In 2015, the US had the highest proportion of live premature births, defined as a gestational age of fewer than 37 weeks, across the seven major markets (7MM: the US, France, Germany, Italy, Spain, the UK, and Japan).
Live premature births across seven major markets, 2015
Source: GlobalData © GlobalData
In 2015, 9.63% of live births in the US were born with fewer than 37 weeks’ gestation age, making it the highest rate across the 7MM.
Preterm births 2015
Japan had the lowest rate with 5.7% of births born prematurely. In Europe, the rate was fairly stable across all markets at around 7.5%, with the exception of Germany, where 8.6% of live births were born prematurely.
Being born prematurely confers significant risk to a newborn during their first year of life. As a result of having underdeveloped cardiovascular systems, children born prematurely are at significant risk of developing severe conditions including congenital heart disease, bronchopulmonary dysplasia and congenital lung disease.
Additionally, premature infants are at increased risk of contracting an infectious disease such as a respiratory syncytial virus (RSV), which can lead to the development of pneumonia and death.
There are several social, medical and behavioural factors that may increase the risk of premature birth, although a single specific cause of premature birth is not known. Risk factors that increase the risk of giving birth prematurely include smoking during pregnancy, being overweight or obese, having a previous preterm birth, stress and traumatic events.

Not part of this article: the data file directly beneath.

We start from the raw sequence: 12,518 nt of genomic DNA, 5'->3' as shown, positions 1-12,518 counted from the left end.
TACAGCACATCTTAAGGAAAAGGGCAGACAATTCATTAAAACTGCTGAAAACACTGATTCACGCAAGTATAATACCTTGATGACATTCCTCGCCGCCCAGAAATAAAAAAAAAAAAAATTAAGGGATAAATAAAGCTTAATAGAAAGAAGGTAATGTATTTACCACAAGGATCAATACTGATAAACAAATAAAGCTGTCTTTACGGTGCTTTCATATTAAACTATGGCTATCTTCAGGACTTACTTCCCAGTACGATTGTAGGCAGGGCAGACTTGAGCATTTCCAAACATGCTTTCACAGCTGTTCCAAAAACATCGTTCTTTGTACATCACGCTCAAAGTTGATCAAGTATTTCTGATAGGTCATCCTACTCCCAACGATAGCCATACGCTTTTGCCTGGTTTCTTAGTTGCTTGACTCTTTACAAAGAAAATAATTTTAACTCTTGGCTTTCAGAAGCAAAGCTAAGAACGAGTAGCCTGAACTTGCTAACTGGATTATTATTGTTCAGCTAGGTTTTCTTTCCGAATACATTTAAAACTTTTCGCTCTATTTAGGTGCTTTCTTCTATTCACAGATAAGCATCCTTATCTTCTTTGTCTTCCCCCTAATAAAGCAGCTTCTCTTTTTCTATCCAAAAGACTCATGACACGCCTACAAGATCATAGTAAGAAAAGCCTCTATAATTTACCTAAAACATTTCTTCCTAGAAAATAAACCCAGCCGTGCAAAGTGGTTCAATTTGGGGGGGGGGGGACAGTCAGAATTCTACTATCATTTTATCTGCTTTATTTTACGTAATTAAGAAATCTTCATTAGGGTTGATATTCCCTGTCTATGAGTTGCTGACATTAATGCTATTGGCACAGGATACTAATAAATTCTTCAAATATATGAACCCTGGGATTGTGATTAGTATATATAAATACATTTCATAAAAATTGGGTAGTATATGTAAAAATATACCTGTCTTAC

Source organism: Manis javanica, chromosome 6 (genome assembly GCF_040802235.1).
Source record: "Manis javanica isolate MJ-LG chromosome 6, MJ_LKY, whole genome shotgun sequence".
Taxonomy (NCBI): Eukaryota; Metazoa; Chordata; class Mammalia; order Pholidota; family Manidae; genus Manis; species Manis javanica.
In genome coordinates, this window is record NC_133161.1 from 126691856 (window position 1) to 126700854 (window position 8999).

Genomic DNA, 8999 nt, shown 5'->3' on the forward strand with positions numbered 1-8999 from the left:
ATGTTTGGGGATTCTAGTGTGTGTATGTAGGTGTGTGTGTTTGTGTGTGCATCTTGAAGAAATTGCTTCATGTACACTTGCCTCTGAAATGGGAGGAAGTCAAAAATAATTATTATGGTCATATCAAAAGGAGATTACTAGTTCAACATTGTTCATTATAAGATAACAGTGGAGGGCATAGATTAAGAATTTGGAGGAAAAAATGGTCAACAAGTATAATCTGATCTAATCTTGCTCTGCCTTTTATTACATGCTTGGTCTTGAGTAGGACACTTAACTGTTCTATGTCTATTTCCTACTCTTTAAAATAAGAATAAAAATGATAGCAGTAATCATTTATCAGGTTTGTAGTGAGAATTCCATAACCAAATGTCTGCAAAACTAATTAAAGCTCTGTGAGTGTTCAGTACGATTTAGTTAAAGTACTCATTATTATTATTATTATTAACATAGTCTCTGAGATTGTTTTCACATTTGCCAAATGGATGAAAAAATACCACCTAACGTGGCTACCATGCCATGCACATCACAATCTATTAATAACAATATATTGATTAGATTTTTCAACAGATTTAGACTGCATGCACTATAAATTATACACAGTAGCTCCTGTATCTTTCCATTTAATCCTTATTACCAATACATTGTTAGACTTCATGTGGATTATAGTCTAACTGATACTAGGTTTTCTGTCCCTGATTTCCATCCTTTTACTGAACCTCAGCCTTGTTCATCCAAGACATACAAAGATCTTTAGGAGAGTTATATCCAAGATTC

Across the 7MM, there is high variability in the prevalence of all of these risk factors, so identifying a single factor that contributes to the high premature birth rate in the US is difficult. However, it is apparent that in order to reduce the rate of premature births in all markets, early prenatal care is necessary. Through education, behavioural modification, and medical intervention, where appropriate, some of these risk factors can be mitigated and the number of children born prematurely can be reduced.
Forthcoming reports: GlobalData (2019). RSV: Epidemiology forecast to 2028, to be published
GlobalData (2019). RSV: Epidemiology forecast model to 2028, to be published